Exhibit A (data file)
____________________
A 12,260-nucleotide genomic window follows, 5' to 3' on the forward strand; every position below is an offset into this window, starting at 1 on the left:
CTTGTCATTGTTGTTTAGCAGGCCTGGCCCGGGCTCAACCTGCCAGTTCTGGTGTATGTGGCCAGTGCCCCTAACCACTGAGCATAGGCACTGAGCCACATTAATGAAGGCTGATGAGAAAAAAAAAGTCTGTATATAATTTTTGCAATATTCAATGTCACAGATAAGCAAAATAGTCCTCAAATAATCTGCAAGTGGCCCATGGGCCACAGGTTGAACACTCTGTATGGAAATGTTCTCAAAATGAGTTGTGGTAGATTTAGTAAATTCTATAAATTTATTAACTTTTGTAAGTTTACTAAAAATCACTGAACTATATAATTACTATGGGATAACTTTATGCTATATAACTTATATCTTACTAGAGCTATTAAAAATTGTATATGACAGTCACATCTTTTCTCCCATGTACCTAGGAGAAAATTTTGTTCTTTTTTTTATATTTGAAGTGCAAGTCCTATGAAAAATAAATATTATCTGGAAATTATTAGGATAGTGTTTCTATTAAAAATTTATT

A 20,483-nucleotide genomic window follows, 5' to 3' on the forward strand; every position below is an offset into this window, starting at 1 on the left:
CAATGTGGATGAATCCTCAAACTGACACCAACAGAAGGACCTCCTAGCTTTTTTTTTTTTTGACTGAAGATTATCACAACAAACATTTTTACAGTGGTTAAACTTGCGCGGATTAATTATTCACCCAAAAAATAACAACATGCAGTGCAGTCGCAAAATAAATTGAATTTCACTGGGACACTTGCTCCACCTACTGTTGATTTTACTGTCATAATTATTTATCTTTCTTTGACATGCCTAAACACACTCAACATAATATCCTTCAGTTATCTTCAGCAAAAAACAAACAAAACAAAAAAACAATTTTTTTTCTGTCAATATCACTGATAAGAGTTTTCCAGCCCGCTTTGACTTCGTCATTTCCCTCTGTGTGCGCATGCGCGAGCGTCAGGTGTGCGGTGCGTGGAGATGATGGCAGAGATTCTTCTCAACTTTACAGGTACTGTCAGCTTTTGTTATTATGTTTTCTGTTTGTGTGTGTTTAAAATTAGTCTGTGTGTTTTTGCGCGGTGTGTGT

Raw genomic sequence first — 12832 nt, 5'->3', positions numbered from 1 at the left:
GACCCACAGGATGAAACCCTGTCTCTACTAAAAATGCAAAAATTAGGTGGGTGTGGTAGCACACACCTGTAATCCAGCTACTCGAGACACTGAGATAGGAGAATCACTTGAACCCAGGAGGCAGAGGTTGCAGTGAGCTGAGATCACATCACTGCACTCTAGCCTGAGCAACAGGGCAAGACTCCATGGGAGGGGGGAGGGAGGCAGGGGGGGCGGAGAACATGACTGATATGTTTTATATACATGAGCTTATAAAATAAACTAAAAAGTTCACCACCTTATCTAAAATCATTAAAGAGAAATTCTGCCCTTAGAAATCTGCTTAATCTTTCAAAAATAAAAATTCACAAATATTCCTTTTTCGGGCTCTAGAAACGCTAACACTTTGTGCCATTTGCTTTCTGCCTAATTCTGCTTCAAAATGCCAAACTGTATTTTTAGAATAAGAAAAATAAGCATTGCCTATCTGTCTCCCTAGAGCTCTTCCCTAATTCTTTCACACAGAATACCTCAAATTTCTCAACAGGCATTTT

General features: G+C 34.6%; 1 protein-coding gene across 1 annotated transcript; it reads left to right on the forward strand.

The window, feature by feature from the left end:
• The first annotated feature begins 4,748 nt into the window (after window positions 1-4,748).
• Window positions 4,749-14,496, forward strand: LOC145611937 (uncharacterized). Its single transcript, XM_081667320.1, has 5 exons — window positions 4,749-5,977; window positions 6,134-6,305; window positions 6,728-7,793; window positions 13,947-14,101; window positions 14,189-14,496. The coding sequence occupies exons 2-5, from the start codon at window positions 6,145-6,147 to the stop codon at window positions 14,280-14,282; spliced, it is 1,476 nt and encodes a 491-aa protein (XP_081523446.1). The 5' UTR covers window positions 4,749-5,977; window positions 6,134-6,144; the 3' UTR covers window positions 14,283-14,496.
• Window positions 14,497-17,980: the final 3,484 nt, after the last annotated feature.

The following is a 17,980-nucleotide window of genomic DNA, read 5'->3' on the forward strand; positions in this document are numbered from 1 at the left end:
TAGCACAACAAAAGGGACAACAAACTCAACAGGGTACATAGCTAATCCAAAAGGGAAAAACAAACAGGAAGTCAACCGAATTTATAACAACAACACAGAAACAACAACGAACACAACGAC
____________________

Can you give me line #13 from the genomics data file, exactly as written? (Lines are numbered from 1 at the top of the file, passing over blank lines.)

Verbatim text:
TAGCACAACAAAAGGGACAACAAACTCAACAGGGTACATAGCTAATCCAAAAGGGAAAAACAAACAGGAAGTCAACCGAATTTATAACAACAACACAGAAACAACAACGAACACAACGAC